Michelle Clifton-Soderstrom Receives 2021 Irving Lambert Award

Michelle Clifton-Soderstrom in front of a mural designed by men at Stateville through the Prison+Neighborhood arts program. The community actualized their vision at a city park fieldhouse in Chicago.

Today the 135th Annual Meeting of the Evangelical Covenant Church honored Michelle Clifton-Soderstrom, dean of faculty at North Park Theological Seminary, with the 2021 Irving C. Lambert Award for educational innovation and her commitment to growing a “beloved community” that centers marginalized people.

The award is given to a member of an Evangelical Covenant Church who exemplifies a commitment to urban or ethnic ministry. Love Mercy Do Justice and the Mosaic Commission choose the recipient. It was presented virtually during the online meeting.

Clifton-Soderstrom, an ordained minister and member of North Park Covenant Church, has taught theology and ethics at the seminary since 2002. She was appointed dean in 2020 and serves as director of the School of Restorative Arts (SRA), an initiative she conceived during a sabbatical when she researched how theological education could be introduced into the prison system. Alongside colleagues Deborah Penny and Lance Davis, Clifton-Soderstrom created a field education course for the men. “Working under the leadership of Deborah and Lance was critical for my formation,” she said.

The school enables people who are incarcerated to earn a master’s degree while studying alongside non-incarcerated students who travel to Stateville Correctional Center to take classes. The program includes biblical studies, theology, and ministries of restoration through personal healing and community. SRA has attracted attention from other higher-education institutions and recently was featured in the Washington Post.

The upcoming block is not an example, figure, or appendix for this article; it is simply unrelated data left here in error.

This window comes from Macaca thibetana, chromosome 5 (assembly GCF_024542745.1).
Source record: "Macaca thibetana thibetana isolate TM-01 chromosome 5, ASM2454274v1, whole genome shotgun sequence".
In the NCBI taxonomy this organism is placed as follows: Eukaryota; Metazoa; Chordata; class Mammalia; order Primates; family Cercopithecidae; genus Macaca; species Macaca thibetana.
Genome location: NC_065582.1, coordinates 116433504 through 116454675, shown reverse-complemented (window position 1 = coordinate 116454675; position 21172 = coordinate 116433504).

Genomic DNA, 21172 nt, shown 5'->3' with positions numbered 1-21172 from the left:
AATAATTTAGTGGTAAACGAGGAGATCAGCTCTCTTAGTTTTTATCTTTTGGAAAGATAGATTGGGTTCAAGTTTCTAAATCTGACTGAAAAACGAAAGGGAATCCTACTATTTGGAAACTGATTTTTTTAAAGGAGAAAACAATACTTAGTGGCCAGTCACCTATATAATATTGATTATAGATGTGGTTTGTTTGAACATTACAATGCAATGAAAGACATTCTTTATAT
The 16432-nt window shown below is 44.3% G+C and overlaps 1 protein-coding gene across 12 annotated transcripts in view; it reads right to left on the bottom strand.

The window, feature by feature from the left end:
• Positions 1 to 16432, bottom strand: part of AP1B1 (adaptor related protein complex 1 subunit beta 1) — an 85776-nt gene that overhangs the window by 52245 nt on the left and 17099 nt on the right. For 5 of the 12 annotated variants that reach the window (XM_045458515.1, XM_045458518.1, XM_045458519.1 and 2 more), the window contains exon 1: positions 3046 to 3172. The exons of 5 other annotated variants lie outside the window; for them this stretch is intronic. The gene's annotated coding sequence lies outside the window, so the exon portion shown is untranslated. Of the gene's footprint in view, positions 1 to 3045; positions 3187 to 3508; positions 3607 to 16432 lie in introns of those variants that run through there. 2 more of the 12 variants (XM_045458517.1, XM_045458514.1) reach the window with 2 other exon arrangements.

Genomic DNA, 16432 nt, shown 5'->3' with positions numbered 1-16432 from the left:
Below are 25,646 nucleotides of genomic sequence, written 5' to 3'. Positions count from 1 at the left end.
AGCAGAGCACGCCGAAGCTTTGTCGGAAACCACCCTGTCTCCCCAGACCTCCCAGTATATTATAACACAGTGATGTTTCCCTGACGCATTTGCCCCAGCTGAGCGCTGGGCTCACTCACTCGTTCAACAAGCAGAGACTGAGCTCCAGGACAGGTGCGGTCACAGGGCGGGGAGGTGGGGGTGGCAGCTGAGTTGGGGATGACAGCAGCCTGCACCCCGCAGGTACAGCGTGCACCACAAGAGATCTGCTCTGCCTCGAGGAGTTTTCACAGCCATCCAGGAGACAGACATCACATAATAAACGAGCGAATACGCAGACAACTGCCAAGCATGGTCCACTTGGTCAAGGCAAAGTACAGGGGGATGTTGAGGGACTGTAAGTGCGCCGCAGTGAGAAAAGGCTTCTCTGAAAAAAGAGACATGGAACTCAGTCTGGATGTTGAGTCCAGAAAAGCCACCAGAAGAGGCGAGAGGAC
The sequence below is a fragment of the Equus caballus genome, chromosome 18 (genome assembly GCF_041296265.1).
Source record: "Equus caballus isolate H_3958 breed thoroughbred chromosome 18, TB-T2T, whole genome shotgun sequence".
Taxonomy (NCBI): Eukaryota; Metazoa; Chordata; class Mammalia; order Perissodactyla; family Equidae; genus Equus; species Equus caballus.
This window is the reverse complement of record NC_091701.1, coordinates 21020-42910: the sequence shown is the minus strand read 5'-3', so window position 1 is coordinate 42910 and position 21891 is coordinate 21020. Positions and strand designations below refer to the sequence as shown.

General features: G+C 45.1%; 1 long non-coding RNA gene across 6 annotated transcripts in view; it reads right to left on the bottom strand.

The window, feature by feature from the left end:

“She deserves this award. She goes beyond what she needs to do as a professor,” said Michael Pizarro, an SRA student who was granted early release from Stateville in April after Clifton-Soderstrom and other SRA leaders testified on his behalf at a sentence modification hearing. “She is someone you can talk to. She acts as an advocate for justice. She was instrumental in helping me attain my freedom.”

The certificate presented Clifton-Soderstrom quotes German theologian Dietrich Bonhoeffer, “In Life Together, Dietrich Bonhoeffer writes, ‘The person who loves their dream of community will destroy community, but the person who loves those around them will create community.’ Michelle doesn’t love the idea of community or people in general; she loves the particular people around her in all their particularity and in concrete, everyday ways. Michelle exemplifies cultural humility in her commitment to learn and grow within real community. She is self-reflective and receptive to the input of others; she empowers instead of competes.”

That was evident in a 2016 article she wrote for the Companion, in which she recalled ending class in Stateville with the benediction, “Go in peace.” One of the students replied, “Actually, you all get to go. We have to stay.” Although she had conceived the program, that moment was a significant marker.

“It was a moment of marking the divided space between us—a division that goes against the Beatitudes,” she confessed. “The Beatitudes are not about being singularly virtuous. Rather, they call us to get into one another’s space and occupy that space in ways that render us poor, meek, mournful, and merciful. The Beatitudes are all about relational solidarity.”

“I’m deeply grateful that that LMDJ and the Mosaic Commission would recognize me at this time, and it inspires me,” Clifton-Soderstrom said in an interview. “It gives me a renewed sense that this work is important, and it is meaningful. It’s wonderful to be recognized, and I’m happy to celebrate for a minute—and then get back to work and keep moving in our educational work, our antiracist work, and our discipleship work.”

Clifton-Soderstrom was notified during a staff retreat that she had been chosen for the award. Suddenly several incarcerated students appeared on Zoom to witness the event, and one shared about the importance of her work.

“I’m not a crier, but I did get a little weepy,” she said.

Editors’ note: Greg Yee, superintendent of the Pacific Northwest Conference was honored with the 2020 Irving Lambert award in a virtual ceremony last summer. To read the story, go here

 

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